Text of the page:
• Food waste is a leading cause of freshwater pollution in the United States.
  • About 25% of freshwater is wasted through food waste.

Food waste in the supply chain

The supply chain is a surprisingly large source of food waste, from farm to factory to distribution.

Quality and appearance standards are a big part of the problem, and the COVID-19 pandemic hasn’t helped.

  • About 21-33% of the water used for agriculture produces food that is wasted.
  • About 18% of all arable land is used to produce food that nobody will eat.
  • About a third of all production-related food waste becomes animal feed.
  • During the COVID-19 lockdowns, manufacturers have had to slaughter thousands of animals but have been unable to ship them to restaurants or grocery stores.
  • Cutting off edible parts of food, from the skin to the crust, accounts for most of the food waste at the manufacturing stage.
  • When a buyer refuses a delivery, the manufacturer usually throws it away if they can’t find anyone to take the food.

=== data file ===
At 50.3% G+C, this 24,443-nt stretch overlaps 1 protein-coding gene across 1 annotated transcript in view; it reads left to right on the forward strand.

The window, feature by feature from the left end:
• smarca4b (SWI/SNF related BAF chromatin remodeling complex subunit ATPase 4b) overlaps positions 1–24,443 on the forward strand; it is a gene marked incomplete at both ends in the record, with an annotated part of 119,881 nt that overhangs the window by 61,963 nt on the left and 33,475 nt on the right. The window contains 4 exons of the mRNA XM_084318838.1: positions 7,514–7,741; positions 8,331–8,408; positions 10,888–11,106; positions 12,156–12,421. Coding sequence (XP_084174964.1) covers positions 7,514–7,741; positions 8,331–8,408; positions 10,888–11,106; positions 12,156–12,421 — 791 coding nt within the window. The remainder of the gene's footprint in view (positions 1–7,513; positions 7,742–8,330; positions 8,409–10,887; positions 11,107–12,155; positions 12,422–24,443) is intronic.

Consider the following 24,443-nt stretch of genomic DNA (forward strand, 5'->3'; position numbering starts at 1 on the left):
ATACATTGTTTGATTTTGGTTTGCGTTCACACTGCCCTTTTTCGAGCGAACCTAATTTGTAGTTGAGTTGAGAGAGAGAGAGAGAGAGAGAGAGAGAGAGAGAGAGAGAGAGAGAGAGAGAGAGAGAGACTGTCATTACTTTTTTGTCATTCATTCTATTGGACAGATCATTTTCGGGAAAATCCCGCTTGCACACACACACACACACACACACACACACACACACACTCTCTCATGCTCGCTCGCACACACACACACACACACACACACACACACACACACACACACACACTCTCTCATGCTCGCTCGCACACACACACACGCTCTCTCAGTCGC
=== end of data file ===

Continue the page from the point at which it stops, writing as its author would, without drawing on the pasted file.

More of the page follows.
• Grocery shoppers refuse between 2% and 5% of all deliveries.
  • Marine fishing wastes about 8% of all fish caught in a year.
  • About 16% to 32% of the fish brought back to sea by American commercial fishing boats die or are already dead.
  • The average discard rate for tropical shrimp trawling is 27%.
  • Farmers may not harvest all of their crops due to weather, disease or pests, so they often farm more than necessary.
  • Despite food donation programs, donating unused crops can cost more than it’s worth.
  • Farms are losing about 20 billion pounds of crops.
  • Strict product requirements lead to many losses when packaging the products.
  • The manufacturing phase is responsible for about two billion pounds of food lost.

food waste

Not all food produced reaches a grocery store, but reaching the store does not guarantee someone will eat it.